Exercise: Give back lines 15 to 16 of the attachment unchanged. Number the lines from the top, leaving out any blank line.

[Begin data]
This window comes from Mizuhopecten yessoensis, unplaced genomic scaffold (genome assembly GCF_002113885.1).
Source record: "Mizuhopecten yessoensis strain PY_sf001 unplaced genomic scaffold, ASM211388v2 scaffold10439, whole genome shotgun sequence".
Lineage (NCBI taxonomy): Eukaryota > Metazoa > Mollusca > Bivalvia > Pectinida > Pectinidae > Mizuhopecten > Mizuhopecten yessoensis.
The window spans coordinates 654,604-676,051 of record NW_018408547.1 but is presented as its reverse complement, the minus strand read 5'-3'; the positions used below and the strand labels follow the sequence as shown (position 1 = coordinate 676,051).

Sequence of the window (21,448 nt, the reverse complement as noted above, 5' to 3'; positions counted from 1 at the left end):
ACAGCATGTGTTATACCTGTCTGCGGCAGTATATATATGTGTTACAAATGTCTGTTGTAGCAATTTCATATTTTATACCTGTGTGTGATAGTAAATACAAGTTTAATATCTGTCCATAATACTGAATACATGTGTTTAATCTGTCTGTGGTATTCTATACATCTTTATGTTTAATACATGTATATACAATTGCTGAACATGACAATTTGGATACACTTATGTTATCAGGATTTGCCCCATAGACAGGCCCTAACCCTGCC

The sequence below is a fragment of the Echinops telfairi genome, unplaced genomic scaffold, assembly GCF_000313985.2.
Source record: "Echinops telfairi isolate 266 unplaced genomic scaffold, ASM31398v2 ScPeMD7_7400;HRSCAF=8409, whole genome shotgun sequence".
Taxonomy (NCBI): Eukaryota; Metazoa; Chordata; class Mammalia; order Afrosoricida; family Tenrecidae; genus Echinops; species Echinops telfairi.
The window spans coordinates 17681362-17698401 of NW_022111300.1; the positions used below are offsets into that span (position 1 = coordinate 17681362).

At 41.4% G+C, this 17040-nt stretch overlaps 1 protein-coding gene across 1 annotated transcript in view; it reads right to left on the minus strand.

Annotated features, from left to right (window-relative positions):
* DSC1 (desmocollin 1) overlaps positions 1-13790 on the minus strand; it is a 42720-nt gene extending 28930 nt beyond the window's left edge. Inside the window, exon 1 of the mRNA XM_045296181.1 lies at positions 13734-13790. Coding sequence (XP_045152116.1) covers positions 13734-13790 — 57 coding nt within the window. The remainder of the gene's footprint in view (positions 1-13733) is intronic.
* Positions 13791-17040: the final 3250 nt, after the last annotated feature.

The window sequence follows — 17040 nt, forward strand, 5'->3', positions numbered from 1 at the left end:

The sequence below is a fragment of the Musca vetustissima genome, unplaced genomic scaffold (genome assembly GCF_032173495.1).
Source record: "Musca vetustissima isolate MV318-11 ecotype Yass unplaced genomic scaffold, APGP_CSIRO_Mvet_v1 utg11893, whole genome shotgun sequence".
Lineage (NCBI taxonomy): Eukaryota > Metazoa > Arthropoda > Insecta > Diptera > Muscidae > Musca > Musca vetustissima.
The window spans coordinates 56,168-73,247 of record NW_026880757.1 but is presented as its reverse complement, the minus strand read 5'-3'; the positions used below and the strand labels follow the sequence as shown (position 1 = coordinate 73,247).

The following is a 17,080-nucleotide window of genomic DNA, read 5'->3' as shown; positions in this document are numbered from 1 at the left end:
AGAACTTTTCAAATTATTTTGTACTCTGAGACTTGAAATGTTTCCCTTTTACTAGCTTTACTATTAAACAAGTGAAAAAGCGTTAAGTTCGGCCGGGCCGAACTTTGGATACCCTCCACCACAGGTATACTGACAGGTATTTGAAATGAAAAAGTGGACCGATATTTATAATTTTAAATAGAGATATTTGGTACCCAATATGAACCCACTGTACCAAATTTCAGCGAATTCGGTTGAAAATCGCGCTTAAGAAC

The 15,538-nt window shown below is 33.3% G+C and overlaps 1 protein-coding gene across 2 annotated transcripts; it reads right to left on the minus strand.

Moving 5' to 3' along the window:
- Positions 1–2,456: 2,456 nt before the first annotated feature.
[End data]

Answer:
The window sequence follows — 17040 nt, forward strand, 5'->3', positions numbered from 1 at the left end:

The sequence below is a fragment of the Musca vetustissima genome, unplaced genomic scaffold (genome assembly GCF_032173495.1).